Aftercare: this might be the issue of our day. Many efforts have been made to care for our retired horses, but much more needs to be done. It should be an easy task to demonstrate to outsiders how much we care about our horses. Can we come up with a sustainable way to achieve this lofty goal? This should be a selling point for new owners, not a negative.

VIP status for owners: tracks do a really great job of taking care of owners. It should be obvious that it is at the top of their priorities, second only to the horses. Owners should experience a winning atmosphere while racing, even on days when their horses don’t win.

Licensing Procedure: anyone try to secure a racing license in different states lately? Not fun, especially for new owners.  Not fun at all.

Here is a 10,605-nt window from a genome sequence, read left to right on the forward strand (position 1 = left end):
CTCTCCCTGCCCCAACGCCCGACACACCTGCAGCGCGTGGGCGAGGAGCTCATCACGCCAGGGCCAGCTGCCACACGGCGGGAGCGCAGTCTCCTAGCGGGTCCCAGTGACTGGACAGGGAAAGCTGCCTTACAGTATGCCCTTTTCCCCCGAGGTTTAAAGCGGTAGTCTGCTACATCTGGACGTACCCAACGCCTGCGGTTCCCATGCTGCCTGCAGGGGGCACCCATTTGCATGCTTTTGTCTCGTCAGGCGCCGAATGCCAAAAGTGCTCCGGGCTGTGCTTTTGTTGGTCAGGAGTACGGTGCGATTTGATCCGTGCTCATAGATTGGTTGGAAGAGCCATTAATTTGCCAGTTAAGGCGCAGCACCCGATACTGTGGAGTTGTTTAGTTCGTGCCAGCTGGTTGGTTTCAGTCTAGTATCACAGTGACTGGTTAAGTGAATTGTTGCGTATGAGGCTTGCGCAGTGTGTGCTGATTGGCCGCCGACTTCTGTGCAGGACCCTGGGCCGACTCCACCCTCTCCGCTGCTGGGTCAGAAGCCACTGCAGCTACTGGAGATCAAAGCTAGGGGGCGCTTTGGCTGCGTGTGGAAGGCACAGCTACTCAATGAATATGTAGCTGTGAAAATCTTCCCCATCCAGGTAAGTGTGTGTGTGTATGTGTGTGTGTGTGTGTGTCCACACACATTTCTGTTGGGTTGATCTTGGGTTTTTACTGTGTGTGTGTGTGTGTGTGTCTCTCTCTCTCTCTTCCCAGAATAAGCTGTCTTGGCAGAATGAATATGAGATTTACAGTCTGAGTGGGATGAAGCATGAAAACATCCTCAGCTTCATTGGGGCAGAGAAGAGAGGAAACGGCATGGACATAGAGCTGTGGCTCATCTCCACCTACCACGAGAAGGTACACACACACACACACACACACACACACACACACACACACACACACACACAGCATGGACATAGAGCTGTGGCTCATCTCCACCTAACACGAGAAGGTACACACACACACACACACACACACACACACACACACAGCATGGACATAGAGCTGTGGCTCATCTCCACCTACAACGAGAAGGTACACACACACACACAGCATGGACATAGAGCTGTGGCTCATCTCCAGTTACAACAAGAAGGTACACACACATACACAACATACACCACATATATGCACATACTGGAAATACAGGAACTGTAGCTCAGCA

It goes on and on…you probably have your own pet issue that you could add to this list:

Take outs percentages, New wagering products, Purse increases, Free data, Fan appreciation, Free parking, Free programs, Free hot dogs, All you can eat burgoo (come on Keeneland! Burgoo Wednesdays?), Slots (we should study successes and failures), Racing partnerships (this one could have profound impact!).

Many of these issues have long divided us into many different camps and that is understandable. Can we rise above our disagreements and tackle the central problem? Can we focus our efforts to that end? What can each of us do to achieve the outcome of increasing ownership? Let us start with asking the right question. How can we increase demand for our product?

Look forward to comments and solutions.